SHILLONG, March 8: Meghalaya opposition National People’s Party legislator James Sangma slammed comments by Home Minister HDR Lyngdoh on the increasing crime against women and children in the state.
On Tuesday, while replying to a special motion on the increasing atrocities against women and children in the assembly, Lyngdoh had said that being the Home Minister of the state did not mean that he was a “watchdog”, and went on to add that crime could happen anywhere, anytime and no one could prevent it.
“I am disappointed (to hear the remarks). I always thought that when one becomes the Home Minister, you take over the responsibility of safety and security of the citizens of the state,” Sangma said.
Sangma, participating in a discussion on the amendment to the motion of thanks to the Governor’s address in the assembly, said, “It was a sad day for Meghalaya when the Home Minister says that he is not responsible.”
“It is going to be remembered in the future that the government shrugged off its responsibilities. It is time to own up to the responsibility and to act against crime against women and children. We have become very cold and everything is becoming a mere statistic,” the NPP legislator said.
Expressing concern over the delay of the government in releasing rehabilitation packages for the militants of various disbanded insurgent groups in Garo Hills, Sangma said, “These people (militants) will not be satisfied by mere lip service and there will come a point when they may go back to what they did before packing up arms.”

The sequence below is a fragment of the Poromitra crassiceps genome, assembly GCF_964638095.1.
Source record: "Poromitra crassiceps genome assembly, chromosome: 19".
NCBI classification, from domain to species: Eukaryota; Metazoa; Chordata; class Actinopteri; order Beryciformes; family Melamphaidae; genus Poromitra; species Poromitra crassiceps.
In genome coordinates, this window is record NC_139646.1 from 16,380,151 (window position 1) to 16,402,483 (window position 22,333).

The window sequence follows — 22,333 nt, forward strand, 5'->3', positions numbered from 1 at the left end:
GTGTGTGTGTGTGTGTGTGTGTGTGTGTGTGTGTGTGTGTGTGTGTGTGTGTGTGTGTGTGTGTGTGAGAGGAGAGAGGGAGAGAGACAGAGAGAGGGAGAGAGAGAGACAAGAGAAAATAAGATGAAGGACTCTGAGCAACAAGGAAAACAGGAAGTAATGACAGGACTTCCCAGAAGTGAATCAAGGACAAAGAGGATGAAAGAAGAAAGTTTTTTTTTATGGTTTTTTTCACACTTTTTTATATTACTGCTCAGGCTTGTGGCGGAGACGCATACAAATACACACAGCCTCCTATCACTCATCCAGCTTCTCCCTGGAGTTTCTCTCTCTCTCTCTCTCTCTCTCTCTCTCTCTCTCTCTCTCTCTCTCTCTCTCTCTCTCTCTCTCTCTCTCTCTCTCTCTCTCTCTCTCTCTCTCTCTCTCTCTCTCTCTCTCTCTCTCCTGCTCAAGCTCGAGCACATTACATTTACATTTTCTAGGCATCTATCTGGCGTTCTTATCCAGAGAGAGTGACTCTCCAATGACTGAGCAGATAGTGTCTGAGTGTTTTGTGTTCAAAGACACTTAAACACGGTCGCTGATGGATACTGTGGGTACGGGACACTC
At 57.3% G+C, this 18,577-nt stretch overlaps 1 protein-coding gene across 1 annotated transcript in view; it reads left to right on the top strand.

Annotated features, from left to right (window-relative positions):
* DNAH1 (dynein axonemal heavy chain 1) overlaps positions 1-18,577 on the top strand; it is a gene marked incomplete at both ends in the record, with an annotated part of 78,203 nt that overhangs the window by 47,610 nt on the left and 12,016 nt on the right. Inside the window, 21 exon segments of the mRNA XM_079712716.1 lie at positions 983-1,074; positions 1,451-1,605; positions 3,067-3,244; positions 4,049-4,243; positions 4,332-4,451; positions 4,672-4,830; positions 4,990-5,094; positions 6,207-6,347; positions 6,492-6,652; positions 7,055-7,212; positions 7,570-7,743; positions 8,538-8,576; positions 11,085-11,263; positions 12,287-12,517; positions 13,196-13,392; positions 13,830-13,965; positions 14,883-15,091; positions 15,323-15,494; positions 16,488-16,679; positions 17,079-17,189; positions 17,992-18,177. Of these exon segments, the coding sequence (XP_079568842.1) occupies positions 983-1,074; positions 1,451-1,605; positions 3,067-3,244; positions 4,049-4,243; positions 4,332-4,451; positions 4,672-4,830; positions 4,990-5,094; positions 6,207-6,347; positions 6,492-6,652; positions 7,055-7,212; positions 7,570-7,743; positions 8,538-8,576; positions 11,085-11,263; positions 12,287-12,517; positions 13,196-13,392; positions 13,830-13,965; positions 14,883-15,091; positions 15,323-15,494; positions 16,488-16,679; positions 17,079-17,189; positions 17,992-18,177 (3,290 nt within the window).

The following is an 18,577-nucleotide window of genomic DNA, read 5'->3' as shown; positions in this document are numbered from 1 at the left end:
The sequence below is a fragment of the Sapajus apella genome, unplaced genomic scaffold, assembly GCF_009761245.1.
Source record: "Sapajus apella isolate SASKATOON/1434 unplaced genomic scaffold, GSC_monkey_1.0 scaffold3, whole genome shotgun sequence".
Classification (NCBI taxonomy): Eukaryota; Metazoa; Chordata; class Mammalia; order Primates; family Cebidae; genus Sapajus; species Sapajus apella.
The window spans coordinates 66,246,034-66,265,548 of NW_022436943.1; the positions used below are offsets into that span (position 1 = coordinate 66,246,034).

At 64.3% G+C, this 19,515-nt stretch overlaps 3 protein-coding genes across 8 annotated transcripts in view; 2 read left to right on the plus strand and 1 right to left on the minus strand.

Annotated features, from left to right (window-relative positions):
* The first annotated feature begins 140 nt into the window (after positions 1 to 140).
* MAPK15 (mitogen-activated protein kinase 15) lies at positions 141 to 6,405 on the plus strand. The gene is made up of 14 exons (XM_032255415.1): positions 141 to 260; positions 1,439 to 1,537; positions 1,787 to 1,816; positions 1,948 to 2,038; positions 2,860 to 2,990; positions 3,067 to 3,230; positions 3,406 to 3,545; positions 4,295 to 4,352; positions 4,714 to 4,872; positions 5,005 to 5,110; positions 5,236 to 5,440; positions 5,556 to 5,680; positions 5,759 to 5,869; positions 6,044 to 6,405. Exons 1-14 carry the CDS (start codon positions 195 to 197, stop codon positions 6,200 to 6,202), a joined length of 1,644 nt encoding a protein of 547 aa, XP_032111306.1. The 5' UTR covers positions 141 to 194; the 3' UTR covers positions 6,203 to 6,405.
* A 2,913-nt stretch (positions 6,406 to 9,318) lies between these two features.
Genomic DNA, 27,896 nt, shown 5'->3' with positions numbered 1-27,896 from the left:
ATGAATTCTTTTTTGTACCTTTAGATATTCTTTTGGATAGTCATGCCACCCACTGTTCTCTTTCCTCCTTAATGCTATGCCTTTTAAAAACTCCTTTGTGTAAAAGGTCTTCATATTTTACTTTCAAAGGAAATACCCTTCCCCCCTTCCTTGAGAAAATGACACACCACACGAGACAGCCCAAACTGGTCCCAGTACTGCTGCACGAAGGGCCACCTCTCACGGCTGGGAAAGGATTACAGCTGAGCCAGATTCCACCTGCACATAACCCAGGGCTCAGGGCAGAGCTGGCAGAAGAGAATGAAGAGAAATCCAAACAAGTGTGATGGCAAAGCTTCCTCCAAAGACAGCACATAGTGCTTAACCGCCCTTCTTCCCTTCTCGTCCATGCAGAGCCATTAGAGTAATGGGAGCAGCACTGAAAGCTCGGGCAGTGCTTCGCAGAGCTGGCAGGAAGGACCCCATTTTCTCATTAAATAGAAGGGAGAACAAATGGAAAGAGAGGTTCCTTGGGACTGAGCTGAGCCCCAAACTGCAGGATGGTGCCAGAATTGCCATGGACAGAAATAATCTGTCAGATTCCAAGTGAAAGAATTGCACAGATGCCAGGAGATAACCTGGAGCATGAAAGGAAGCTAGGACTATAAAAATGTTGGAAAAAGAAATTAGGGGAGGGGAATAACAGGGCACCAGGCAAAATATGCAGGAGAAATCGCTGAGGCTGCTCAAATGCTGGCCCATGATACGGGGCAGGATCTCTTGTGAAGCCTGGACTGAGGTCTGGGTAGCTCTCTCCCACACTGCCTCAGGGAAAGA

Participating in the discussion, opposition Hill State People’s Democratic Party (HSPDP) legislator Ardent Miller Basaiawmoit lashed out at the ruling Congress-led government for its failure to fix unemployment in the state.
“I am surprised that there was no mention about the unemployment problem in the Governor’s address, which has become serious in our State,” he said.
Basiawmoit also criticised the government for its failure to construct a permanent assembly building after its original home — a 125-year-old Burmese teak building — was reduced to ashes on January 10, 2001.
“It is very unfortunate that even after 16 years the state is yet to have its own assembly building and occupies a temporary building. We cannot compare with the recently bifurcated State of Andhra Pradesh, which has inaugurated its own assembly building in a span of just two years of its existence as a state,” the HSPDP legislator said.